I want to be abundantly clear: coalitioning with provincialists may be abundantly crucial as humans may remain the best at seizing freedoms. I think designing AIs which preserve my SNoW is at least linearly harder than solving any of the alignment problems. This post is not the start of an alt-LW millenarian faction, indeed you could convince me that allocating research effort to ensuring that AIs are prosperous under this definition of prosperity does more harm than good.

Conclusion

I will not be publically performing backward induction at this time, but I'll just say I'm seeing gains in clarity of thinking about goals and behaviors since I sat down to knock out this post!

I recommend you take anything interesting in this post as a recommendation to do an exercise, whether that's articulating some positive vision of what you'd like to see after x-risk or tackling when is unaligned AI morally valuable. (I'm especially curious if anyone but me thinks those two exercises are highly related).

Notice: I didn't do the exercise from fun theory of writing what an average day would be like in my win condition. This is because of time/talent constraint!



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Gradations of Inner Alignment Obstacles

4 часа 16 минут назад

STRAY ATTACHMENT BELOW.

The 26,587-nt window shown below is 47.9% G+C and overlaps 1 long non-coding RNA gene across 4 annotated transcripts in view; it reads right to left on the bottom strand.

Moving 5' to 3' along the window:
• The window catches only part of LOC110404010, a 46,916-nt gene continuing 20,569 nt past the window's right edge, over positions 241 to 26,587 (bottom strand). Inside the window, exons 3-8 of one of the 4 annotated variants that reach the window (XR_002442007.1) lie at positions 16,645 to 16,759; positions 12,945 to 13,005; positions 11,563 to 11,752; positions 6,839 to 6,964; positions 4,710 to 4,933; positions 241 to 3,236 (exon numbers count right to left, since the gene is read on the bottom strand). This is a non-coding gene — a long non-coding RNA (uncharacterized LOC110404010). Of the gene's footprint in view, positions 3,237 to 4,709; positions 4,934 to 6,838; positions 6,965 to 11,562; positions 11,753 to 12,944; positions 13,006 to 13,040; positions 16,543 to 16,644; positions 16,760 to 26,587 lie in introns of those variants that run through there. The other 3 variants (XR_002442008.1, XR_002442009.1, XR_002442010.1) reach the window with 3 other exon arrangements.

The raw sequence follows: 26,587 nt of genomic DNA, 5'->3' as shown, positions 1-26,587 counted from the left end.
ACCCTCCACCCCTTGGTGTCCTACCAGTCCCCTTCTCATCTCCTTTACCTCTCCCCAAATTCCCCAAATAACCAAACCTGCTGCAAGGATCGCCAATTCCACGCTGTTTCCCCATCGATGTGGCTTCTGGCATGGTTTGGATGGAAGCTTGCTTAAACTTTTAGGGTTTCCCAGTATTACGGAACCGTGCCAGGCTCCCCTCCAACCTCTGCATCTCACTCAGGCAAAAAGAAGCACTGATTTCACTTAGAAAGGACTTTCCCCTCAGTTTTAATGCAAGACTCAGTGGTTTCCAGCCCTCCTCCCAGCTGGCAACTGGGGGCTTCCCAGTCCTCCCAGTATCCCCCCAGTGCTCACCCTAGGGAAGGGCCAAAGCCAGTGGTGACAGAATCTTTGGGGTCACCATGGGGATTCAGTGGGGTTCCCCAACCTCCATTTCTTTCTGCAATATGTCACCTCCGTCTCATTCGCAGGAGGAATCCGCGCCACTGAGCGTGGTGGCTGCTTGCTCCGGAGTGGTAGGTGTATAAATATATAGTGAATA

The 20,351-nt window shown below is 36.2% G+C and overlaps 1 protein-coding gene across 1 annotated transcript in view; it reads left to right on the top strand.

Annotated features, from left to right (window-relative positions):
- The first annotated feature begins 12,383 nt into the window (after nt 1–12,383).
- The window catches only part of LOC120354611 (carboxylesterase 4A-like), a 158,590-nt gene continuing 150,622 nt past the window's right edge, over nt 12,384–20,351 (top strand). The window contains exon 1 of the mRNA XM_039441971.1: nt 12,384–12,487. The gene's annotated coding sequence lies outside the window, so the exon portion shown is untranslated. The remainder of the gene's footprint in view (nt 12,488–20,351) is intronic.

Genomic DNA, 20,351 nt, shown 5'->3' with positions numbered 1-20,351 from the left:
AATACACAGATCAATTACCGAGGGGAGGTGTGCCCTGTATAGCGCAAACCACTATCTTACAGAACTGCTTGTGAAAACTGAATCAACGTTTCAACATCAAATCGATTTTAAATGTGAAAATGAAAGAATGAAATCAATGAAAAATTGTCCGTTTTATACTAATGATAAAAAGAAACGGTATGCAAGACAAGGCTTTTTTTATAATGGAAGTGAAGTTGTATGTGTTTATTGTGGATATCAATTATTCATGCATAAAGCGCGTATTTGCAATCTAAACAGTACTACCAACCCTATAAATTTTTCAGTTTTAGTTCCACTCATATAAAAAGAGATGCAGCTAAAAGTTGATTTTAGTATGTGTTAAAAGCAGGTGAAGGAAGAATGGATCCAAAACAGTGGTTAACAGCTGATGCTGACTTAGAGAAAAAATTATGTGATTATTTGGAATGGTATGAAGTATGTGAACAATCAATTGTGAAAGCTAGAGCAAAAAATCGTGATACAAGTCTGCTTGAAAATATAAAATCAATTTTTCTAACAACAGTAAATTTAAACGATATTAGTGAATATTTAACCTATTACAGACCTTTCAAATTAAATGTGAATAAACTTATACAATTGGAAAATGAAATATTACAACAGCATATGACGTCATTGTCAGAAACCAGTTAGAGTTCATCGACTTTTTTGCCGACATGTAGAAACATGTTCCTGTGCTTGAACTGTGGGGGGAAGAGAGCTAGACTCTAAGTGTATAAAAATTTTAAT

Published on April 20, 2021 10:18 PM GMT

The existing definitions of deception, inner optimizer, and some other terms tend to strike me as "stronger than necessary" depending on the context. If weaker definitions are similarly problematic, this means we need stronger methods to prevent them! I illustrate this and make some related (probably contentious) claims.

Summary of contentious claims to follow:

  1. The most useful definition of "mesa-optimizer" doesn't require them to perform explicit search, contrary to the current standard.
  2. Success at aligning narrowly superhuman models might be bad news.
  3. Some versions of the lottery ticket hypothesis seem to imply that randomly initialized networks already contain deceptive agents.

It's possible I've shoved too many things into one post. Sorry.

Inner Optimization

The standard definition of "inner optimizer" refers to something which carries out explicit search, in service of some objective. It's not clear to me whether/when we should focus that narrowly. Here are some other definitions of "inner optimizer" which I sometimes think about.

Mesa-Control

I've previously written about the idea of distinguishing mesa-search vs mesa-control:

  • Mesa-searchers implement an internal optimization algorithm, such as a planning algorithm, to help them achieve an objective -- this is the definition of "mesa-optimizer"/"inner optimizer" I think of as standard.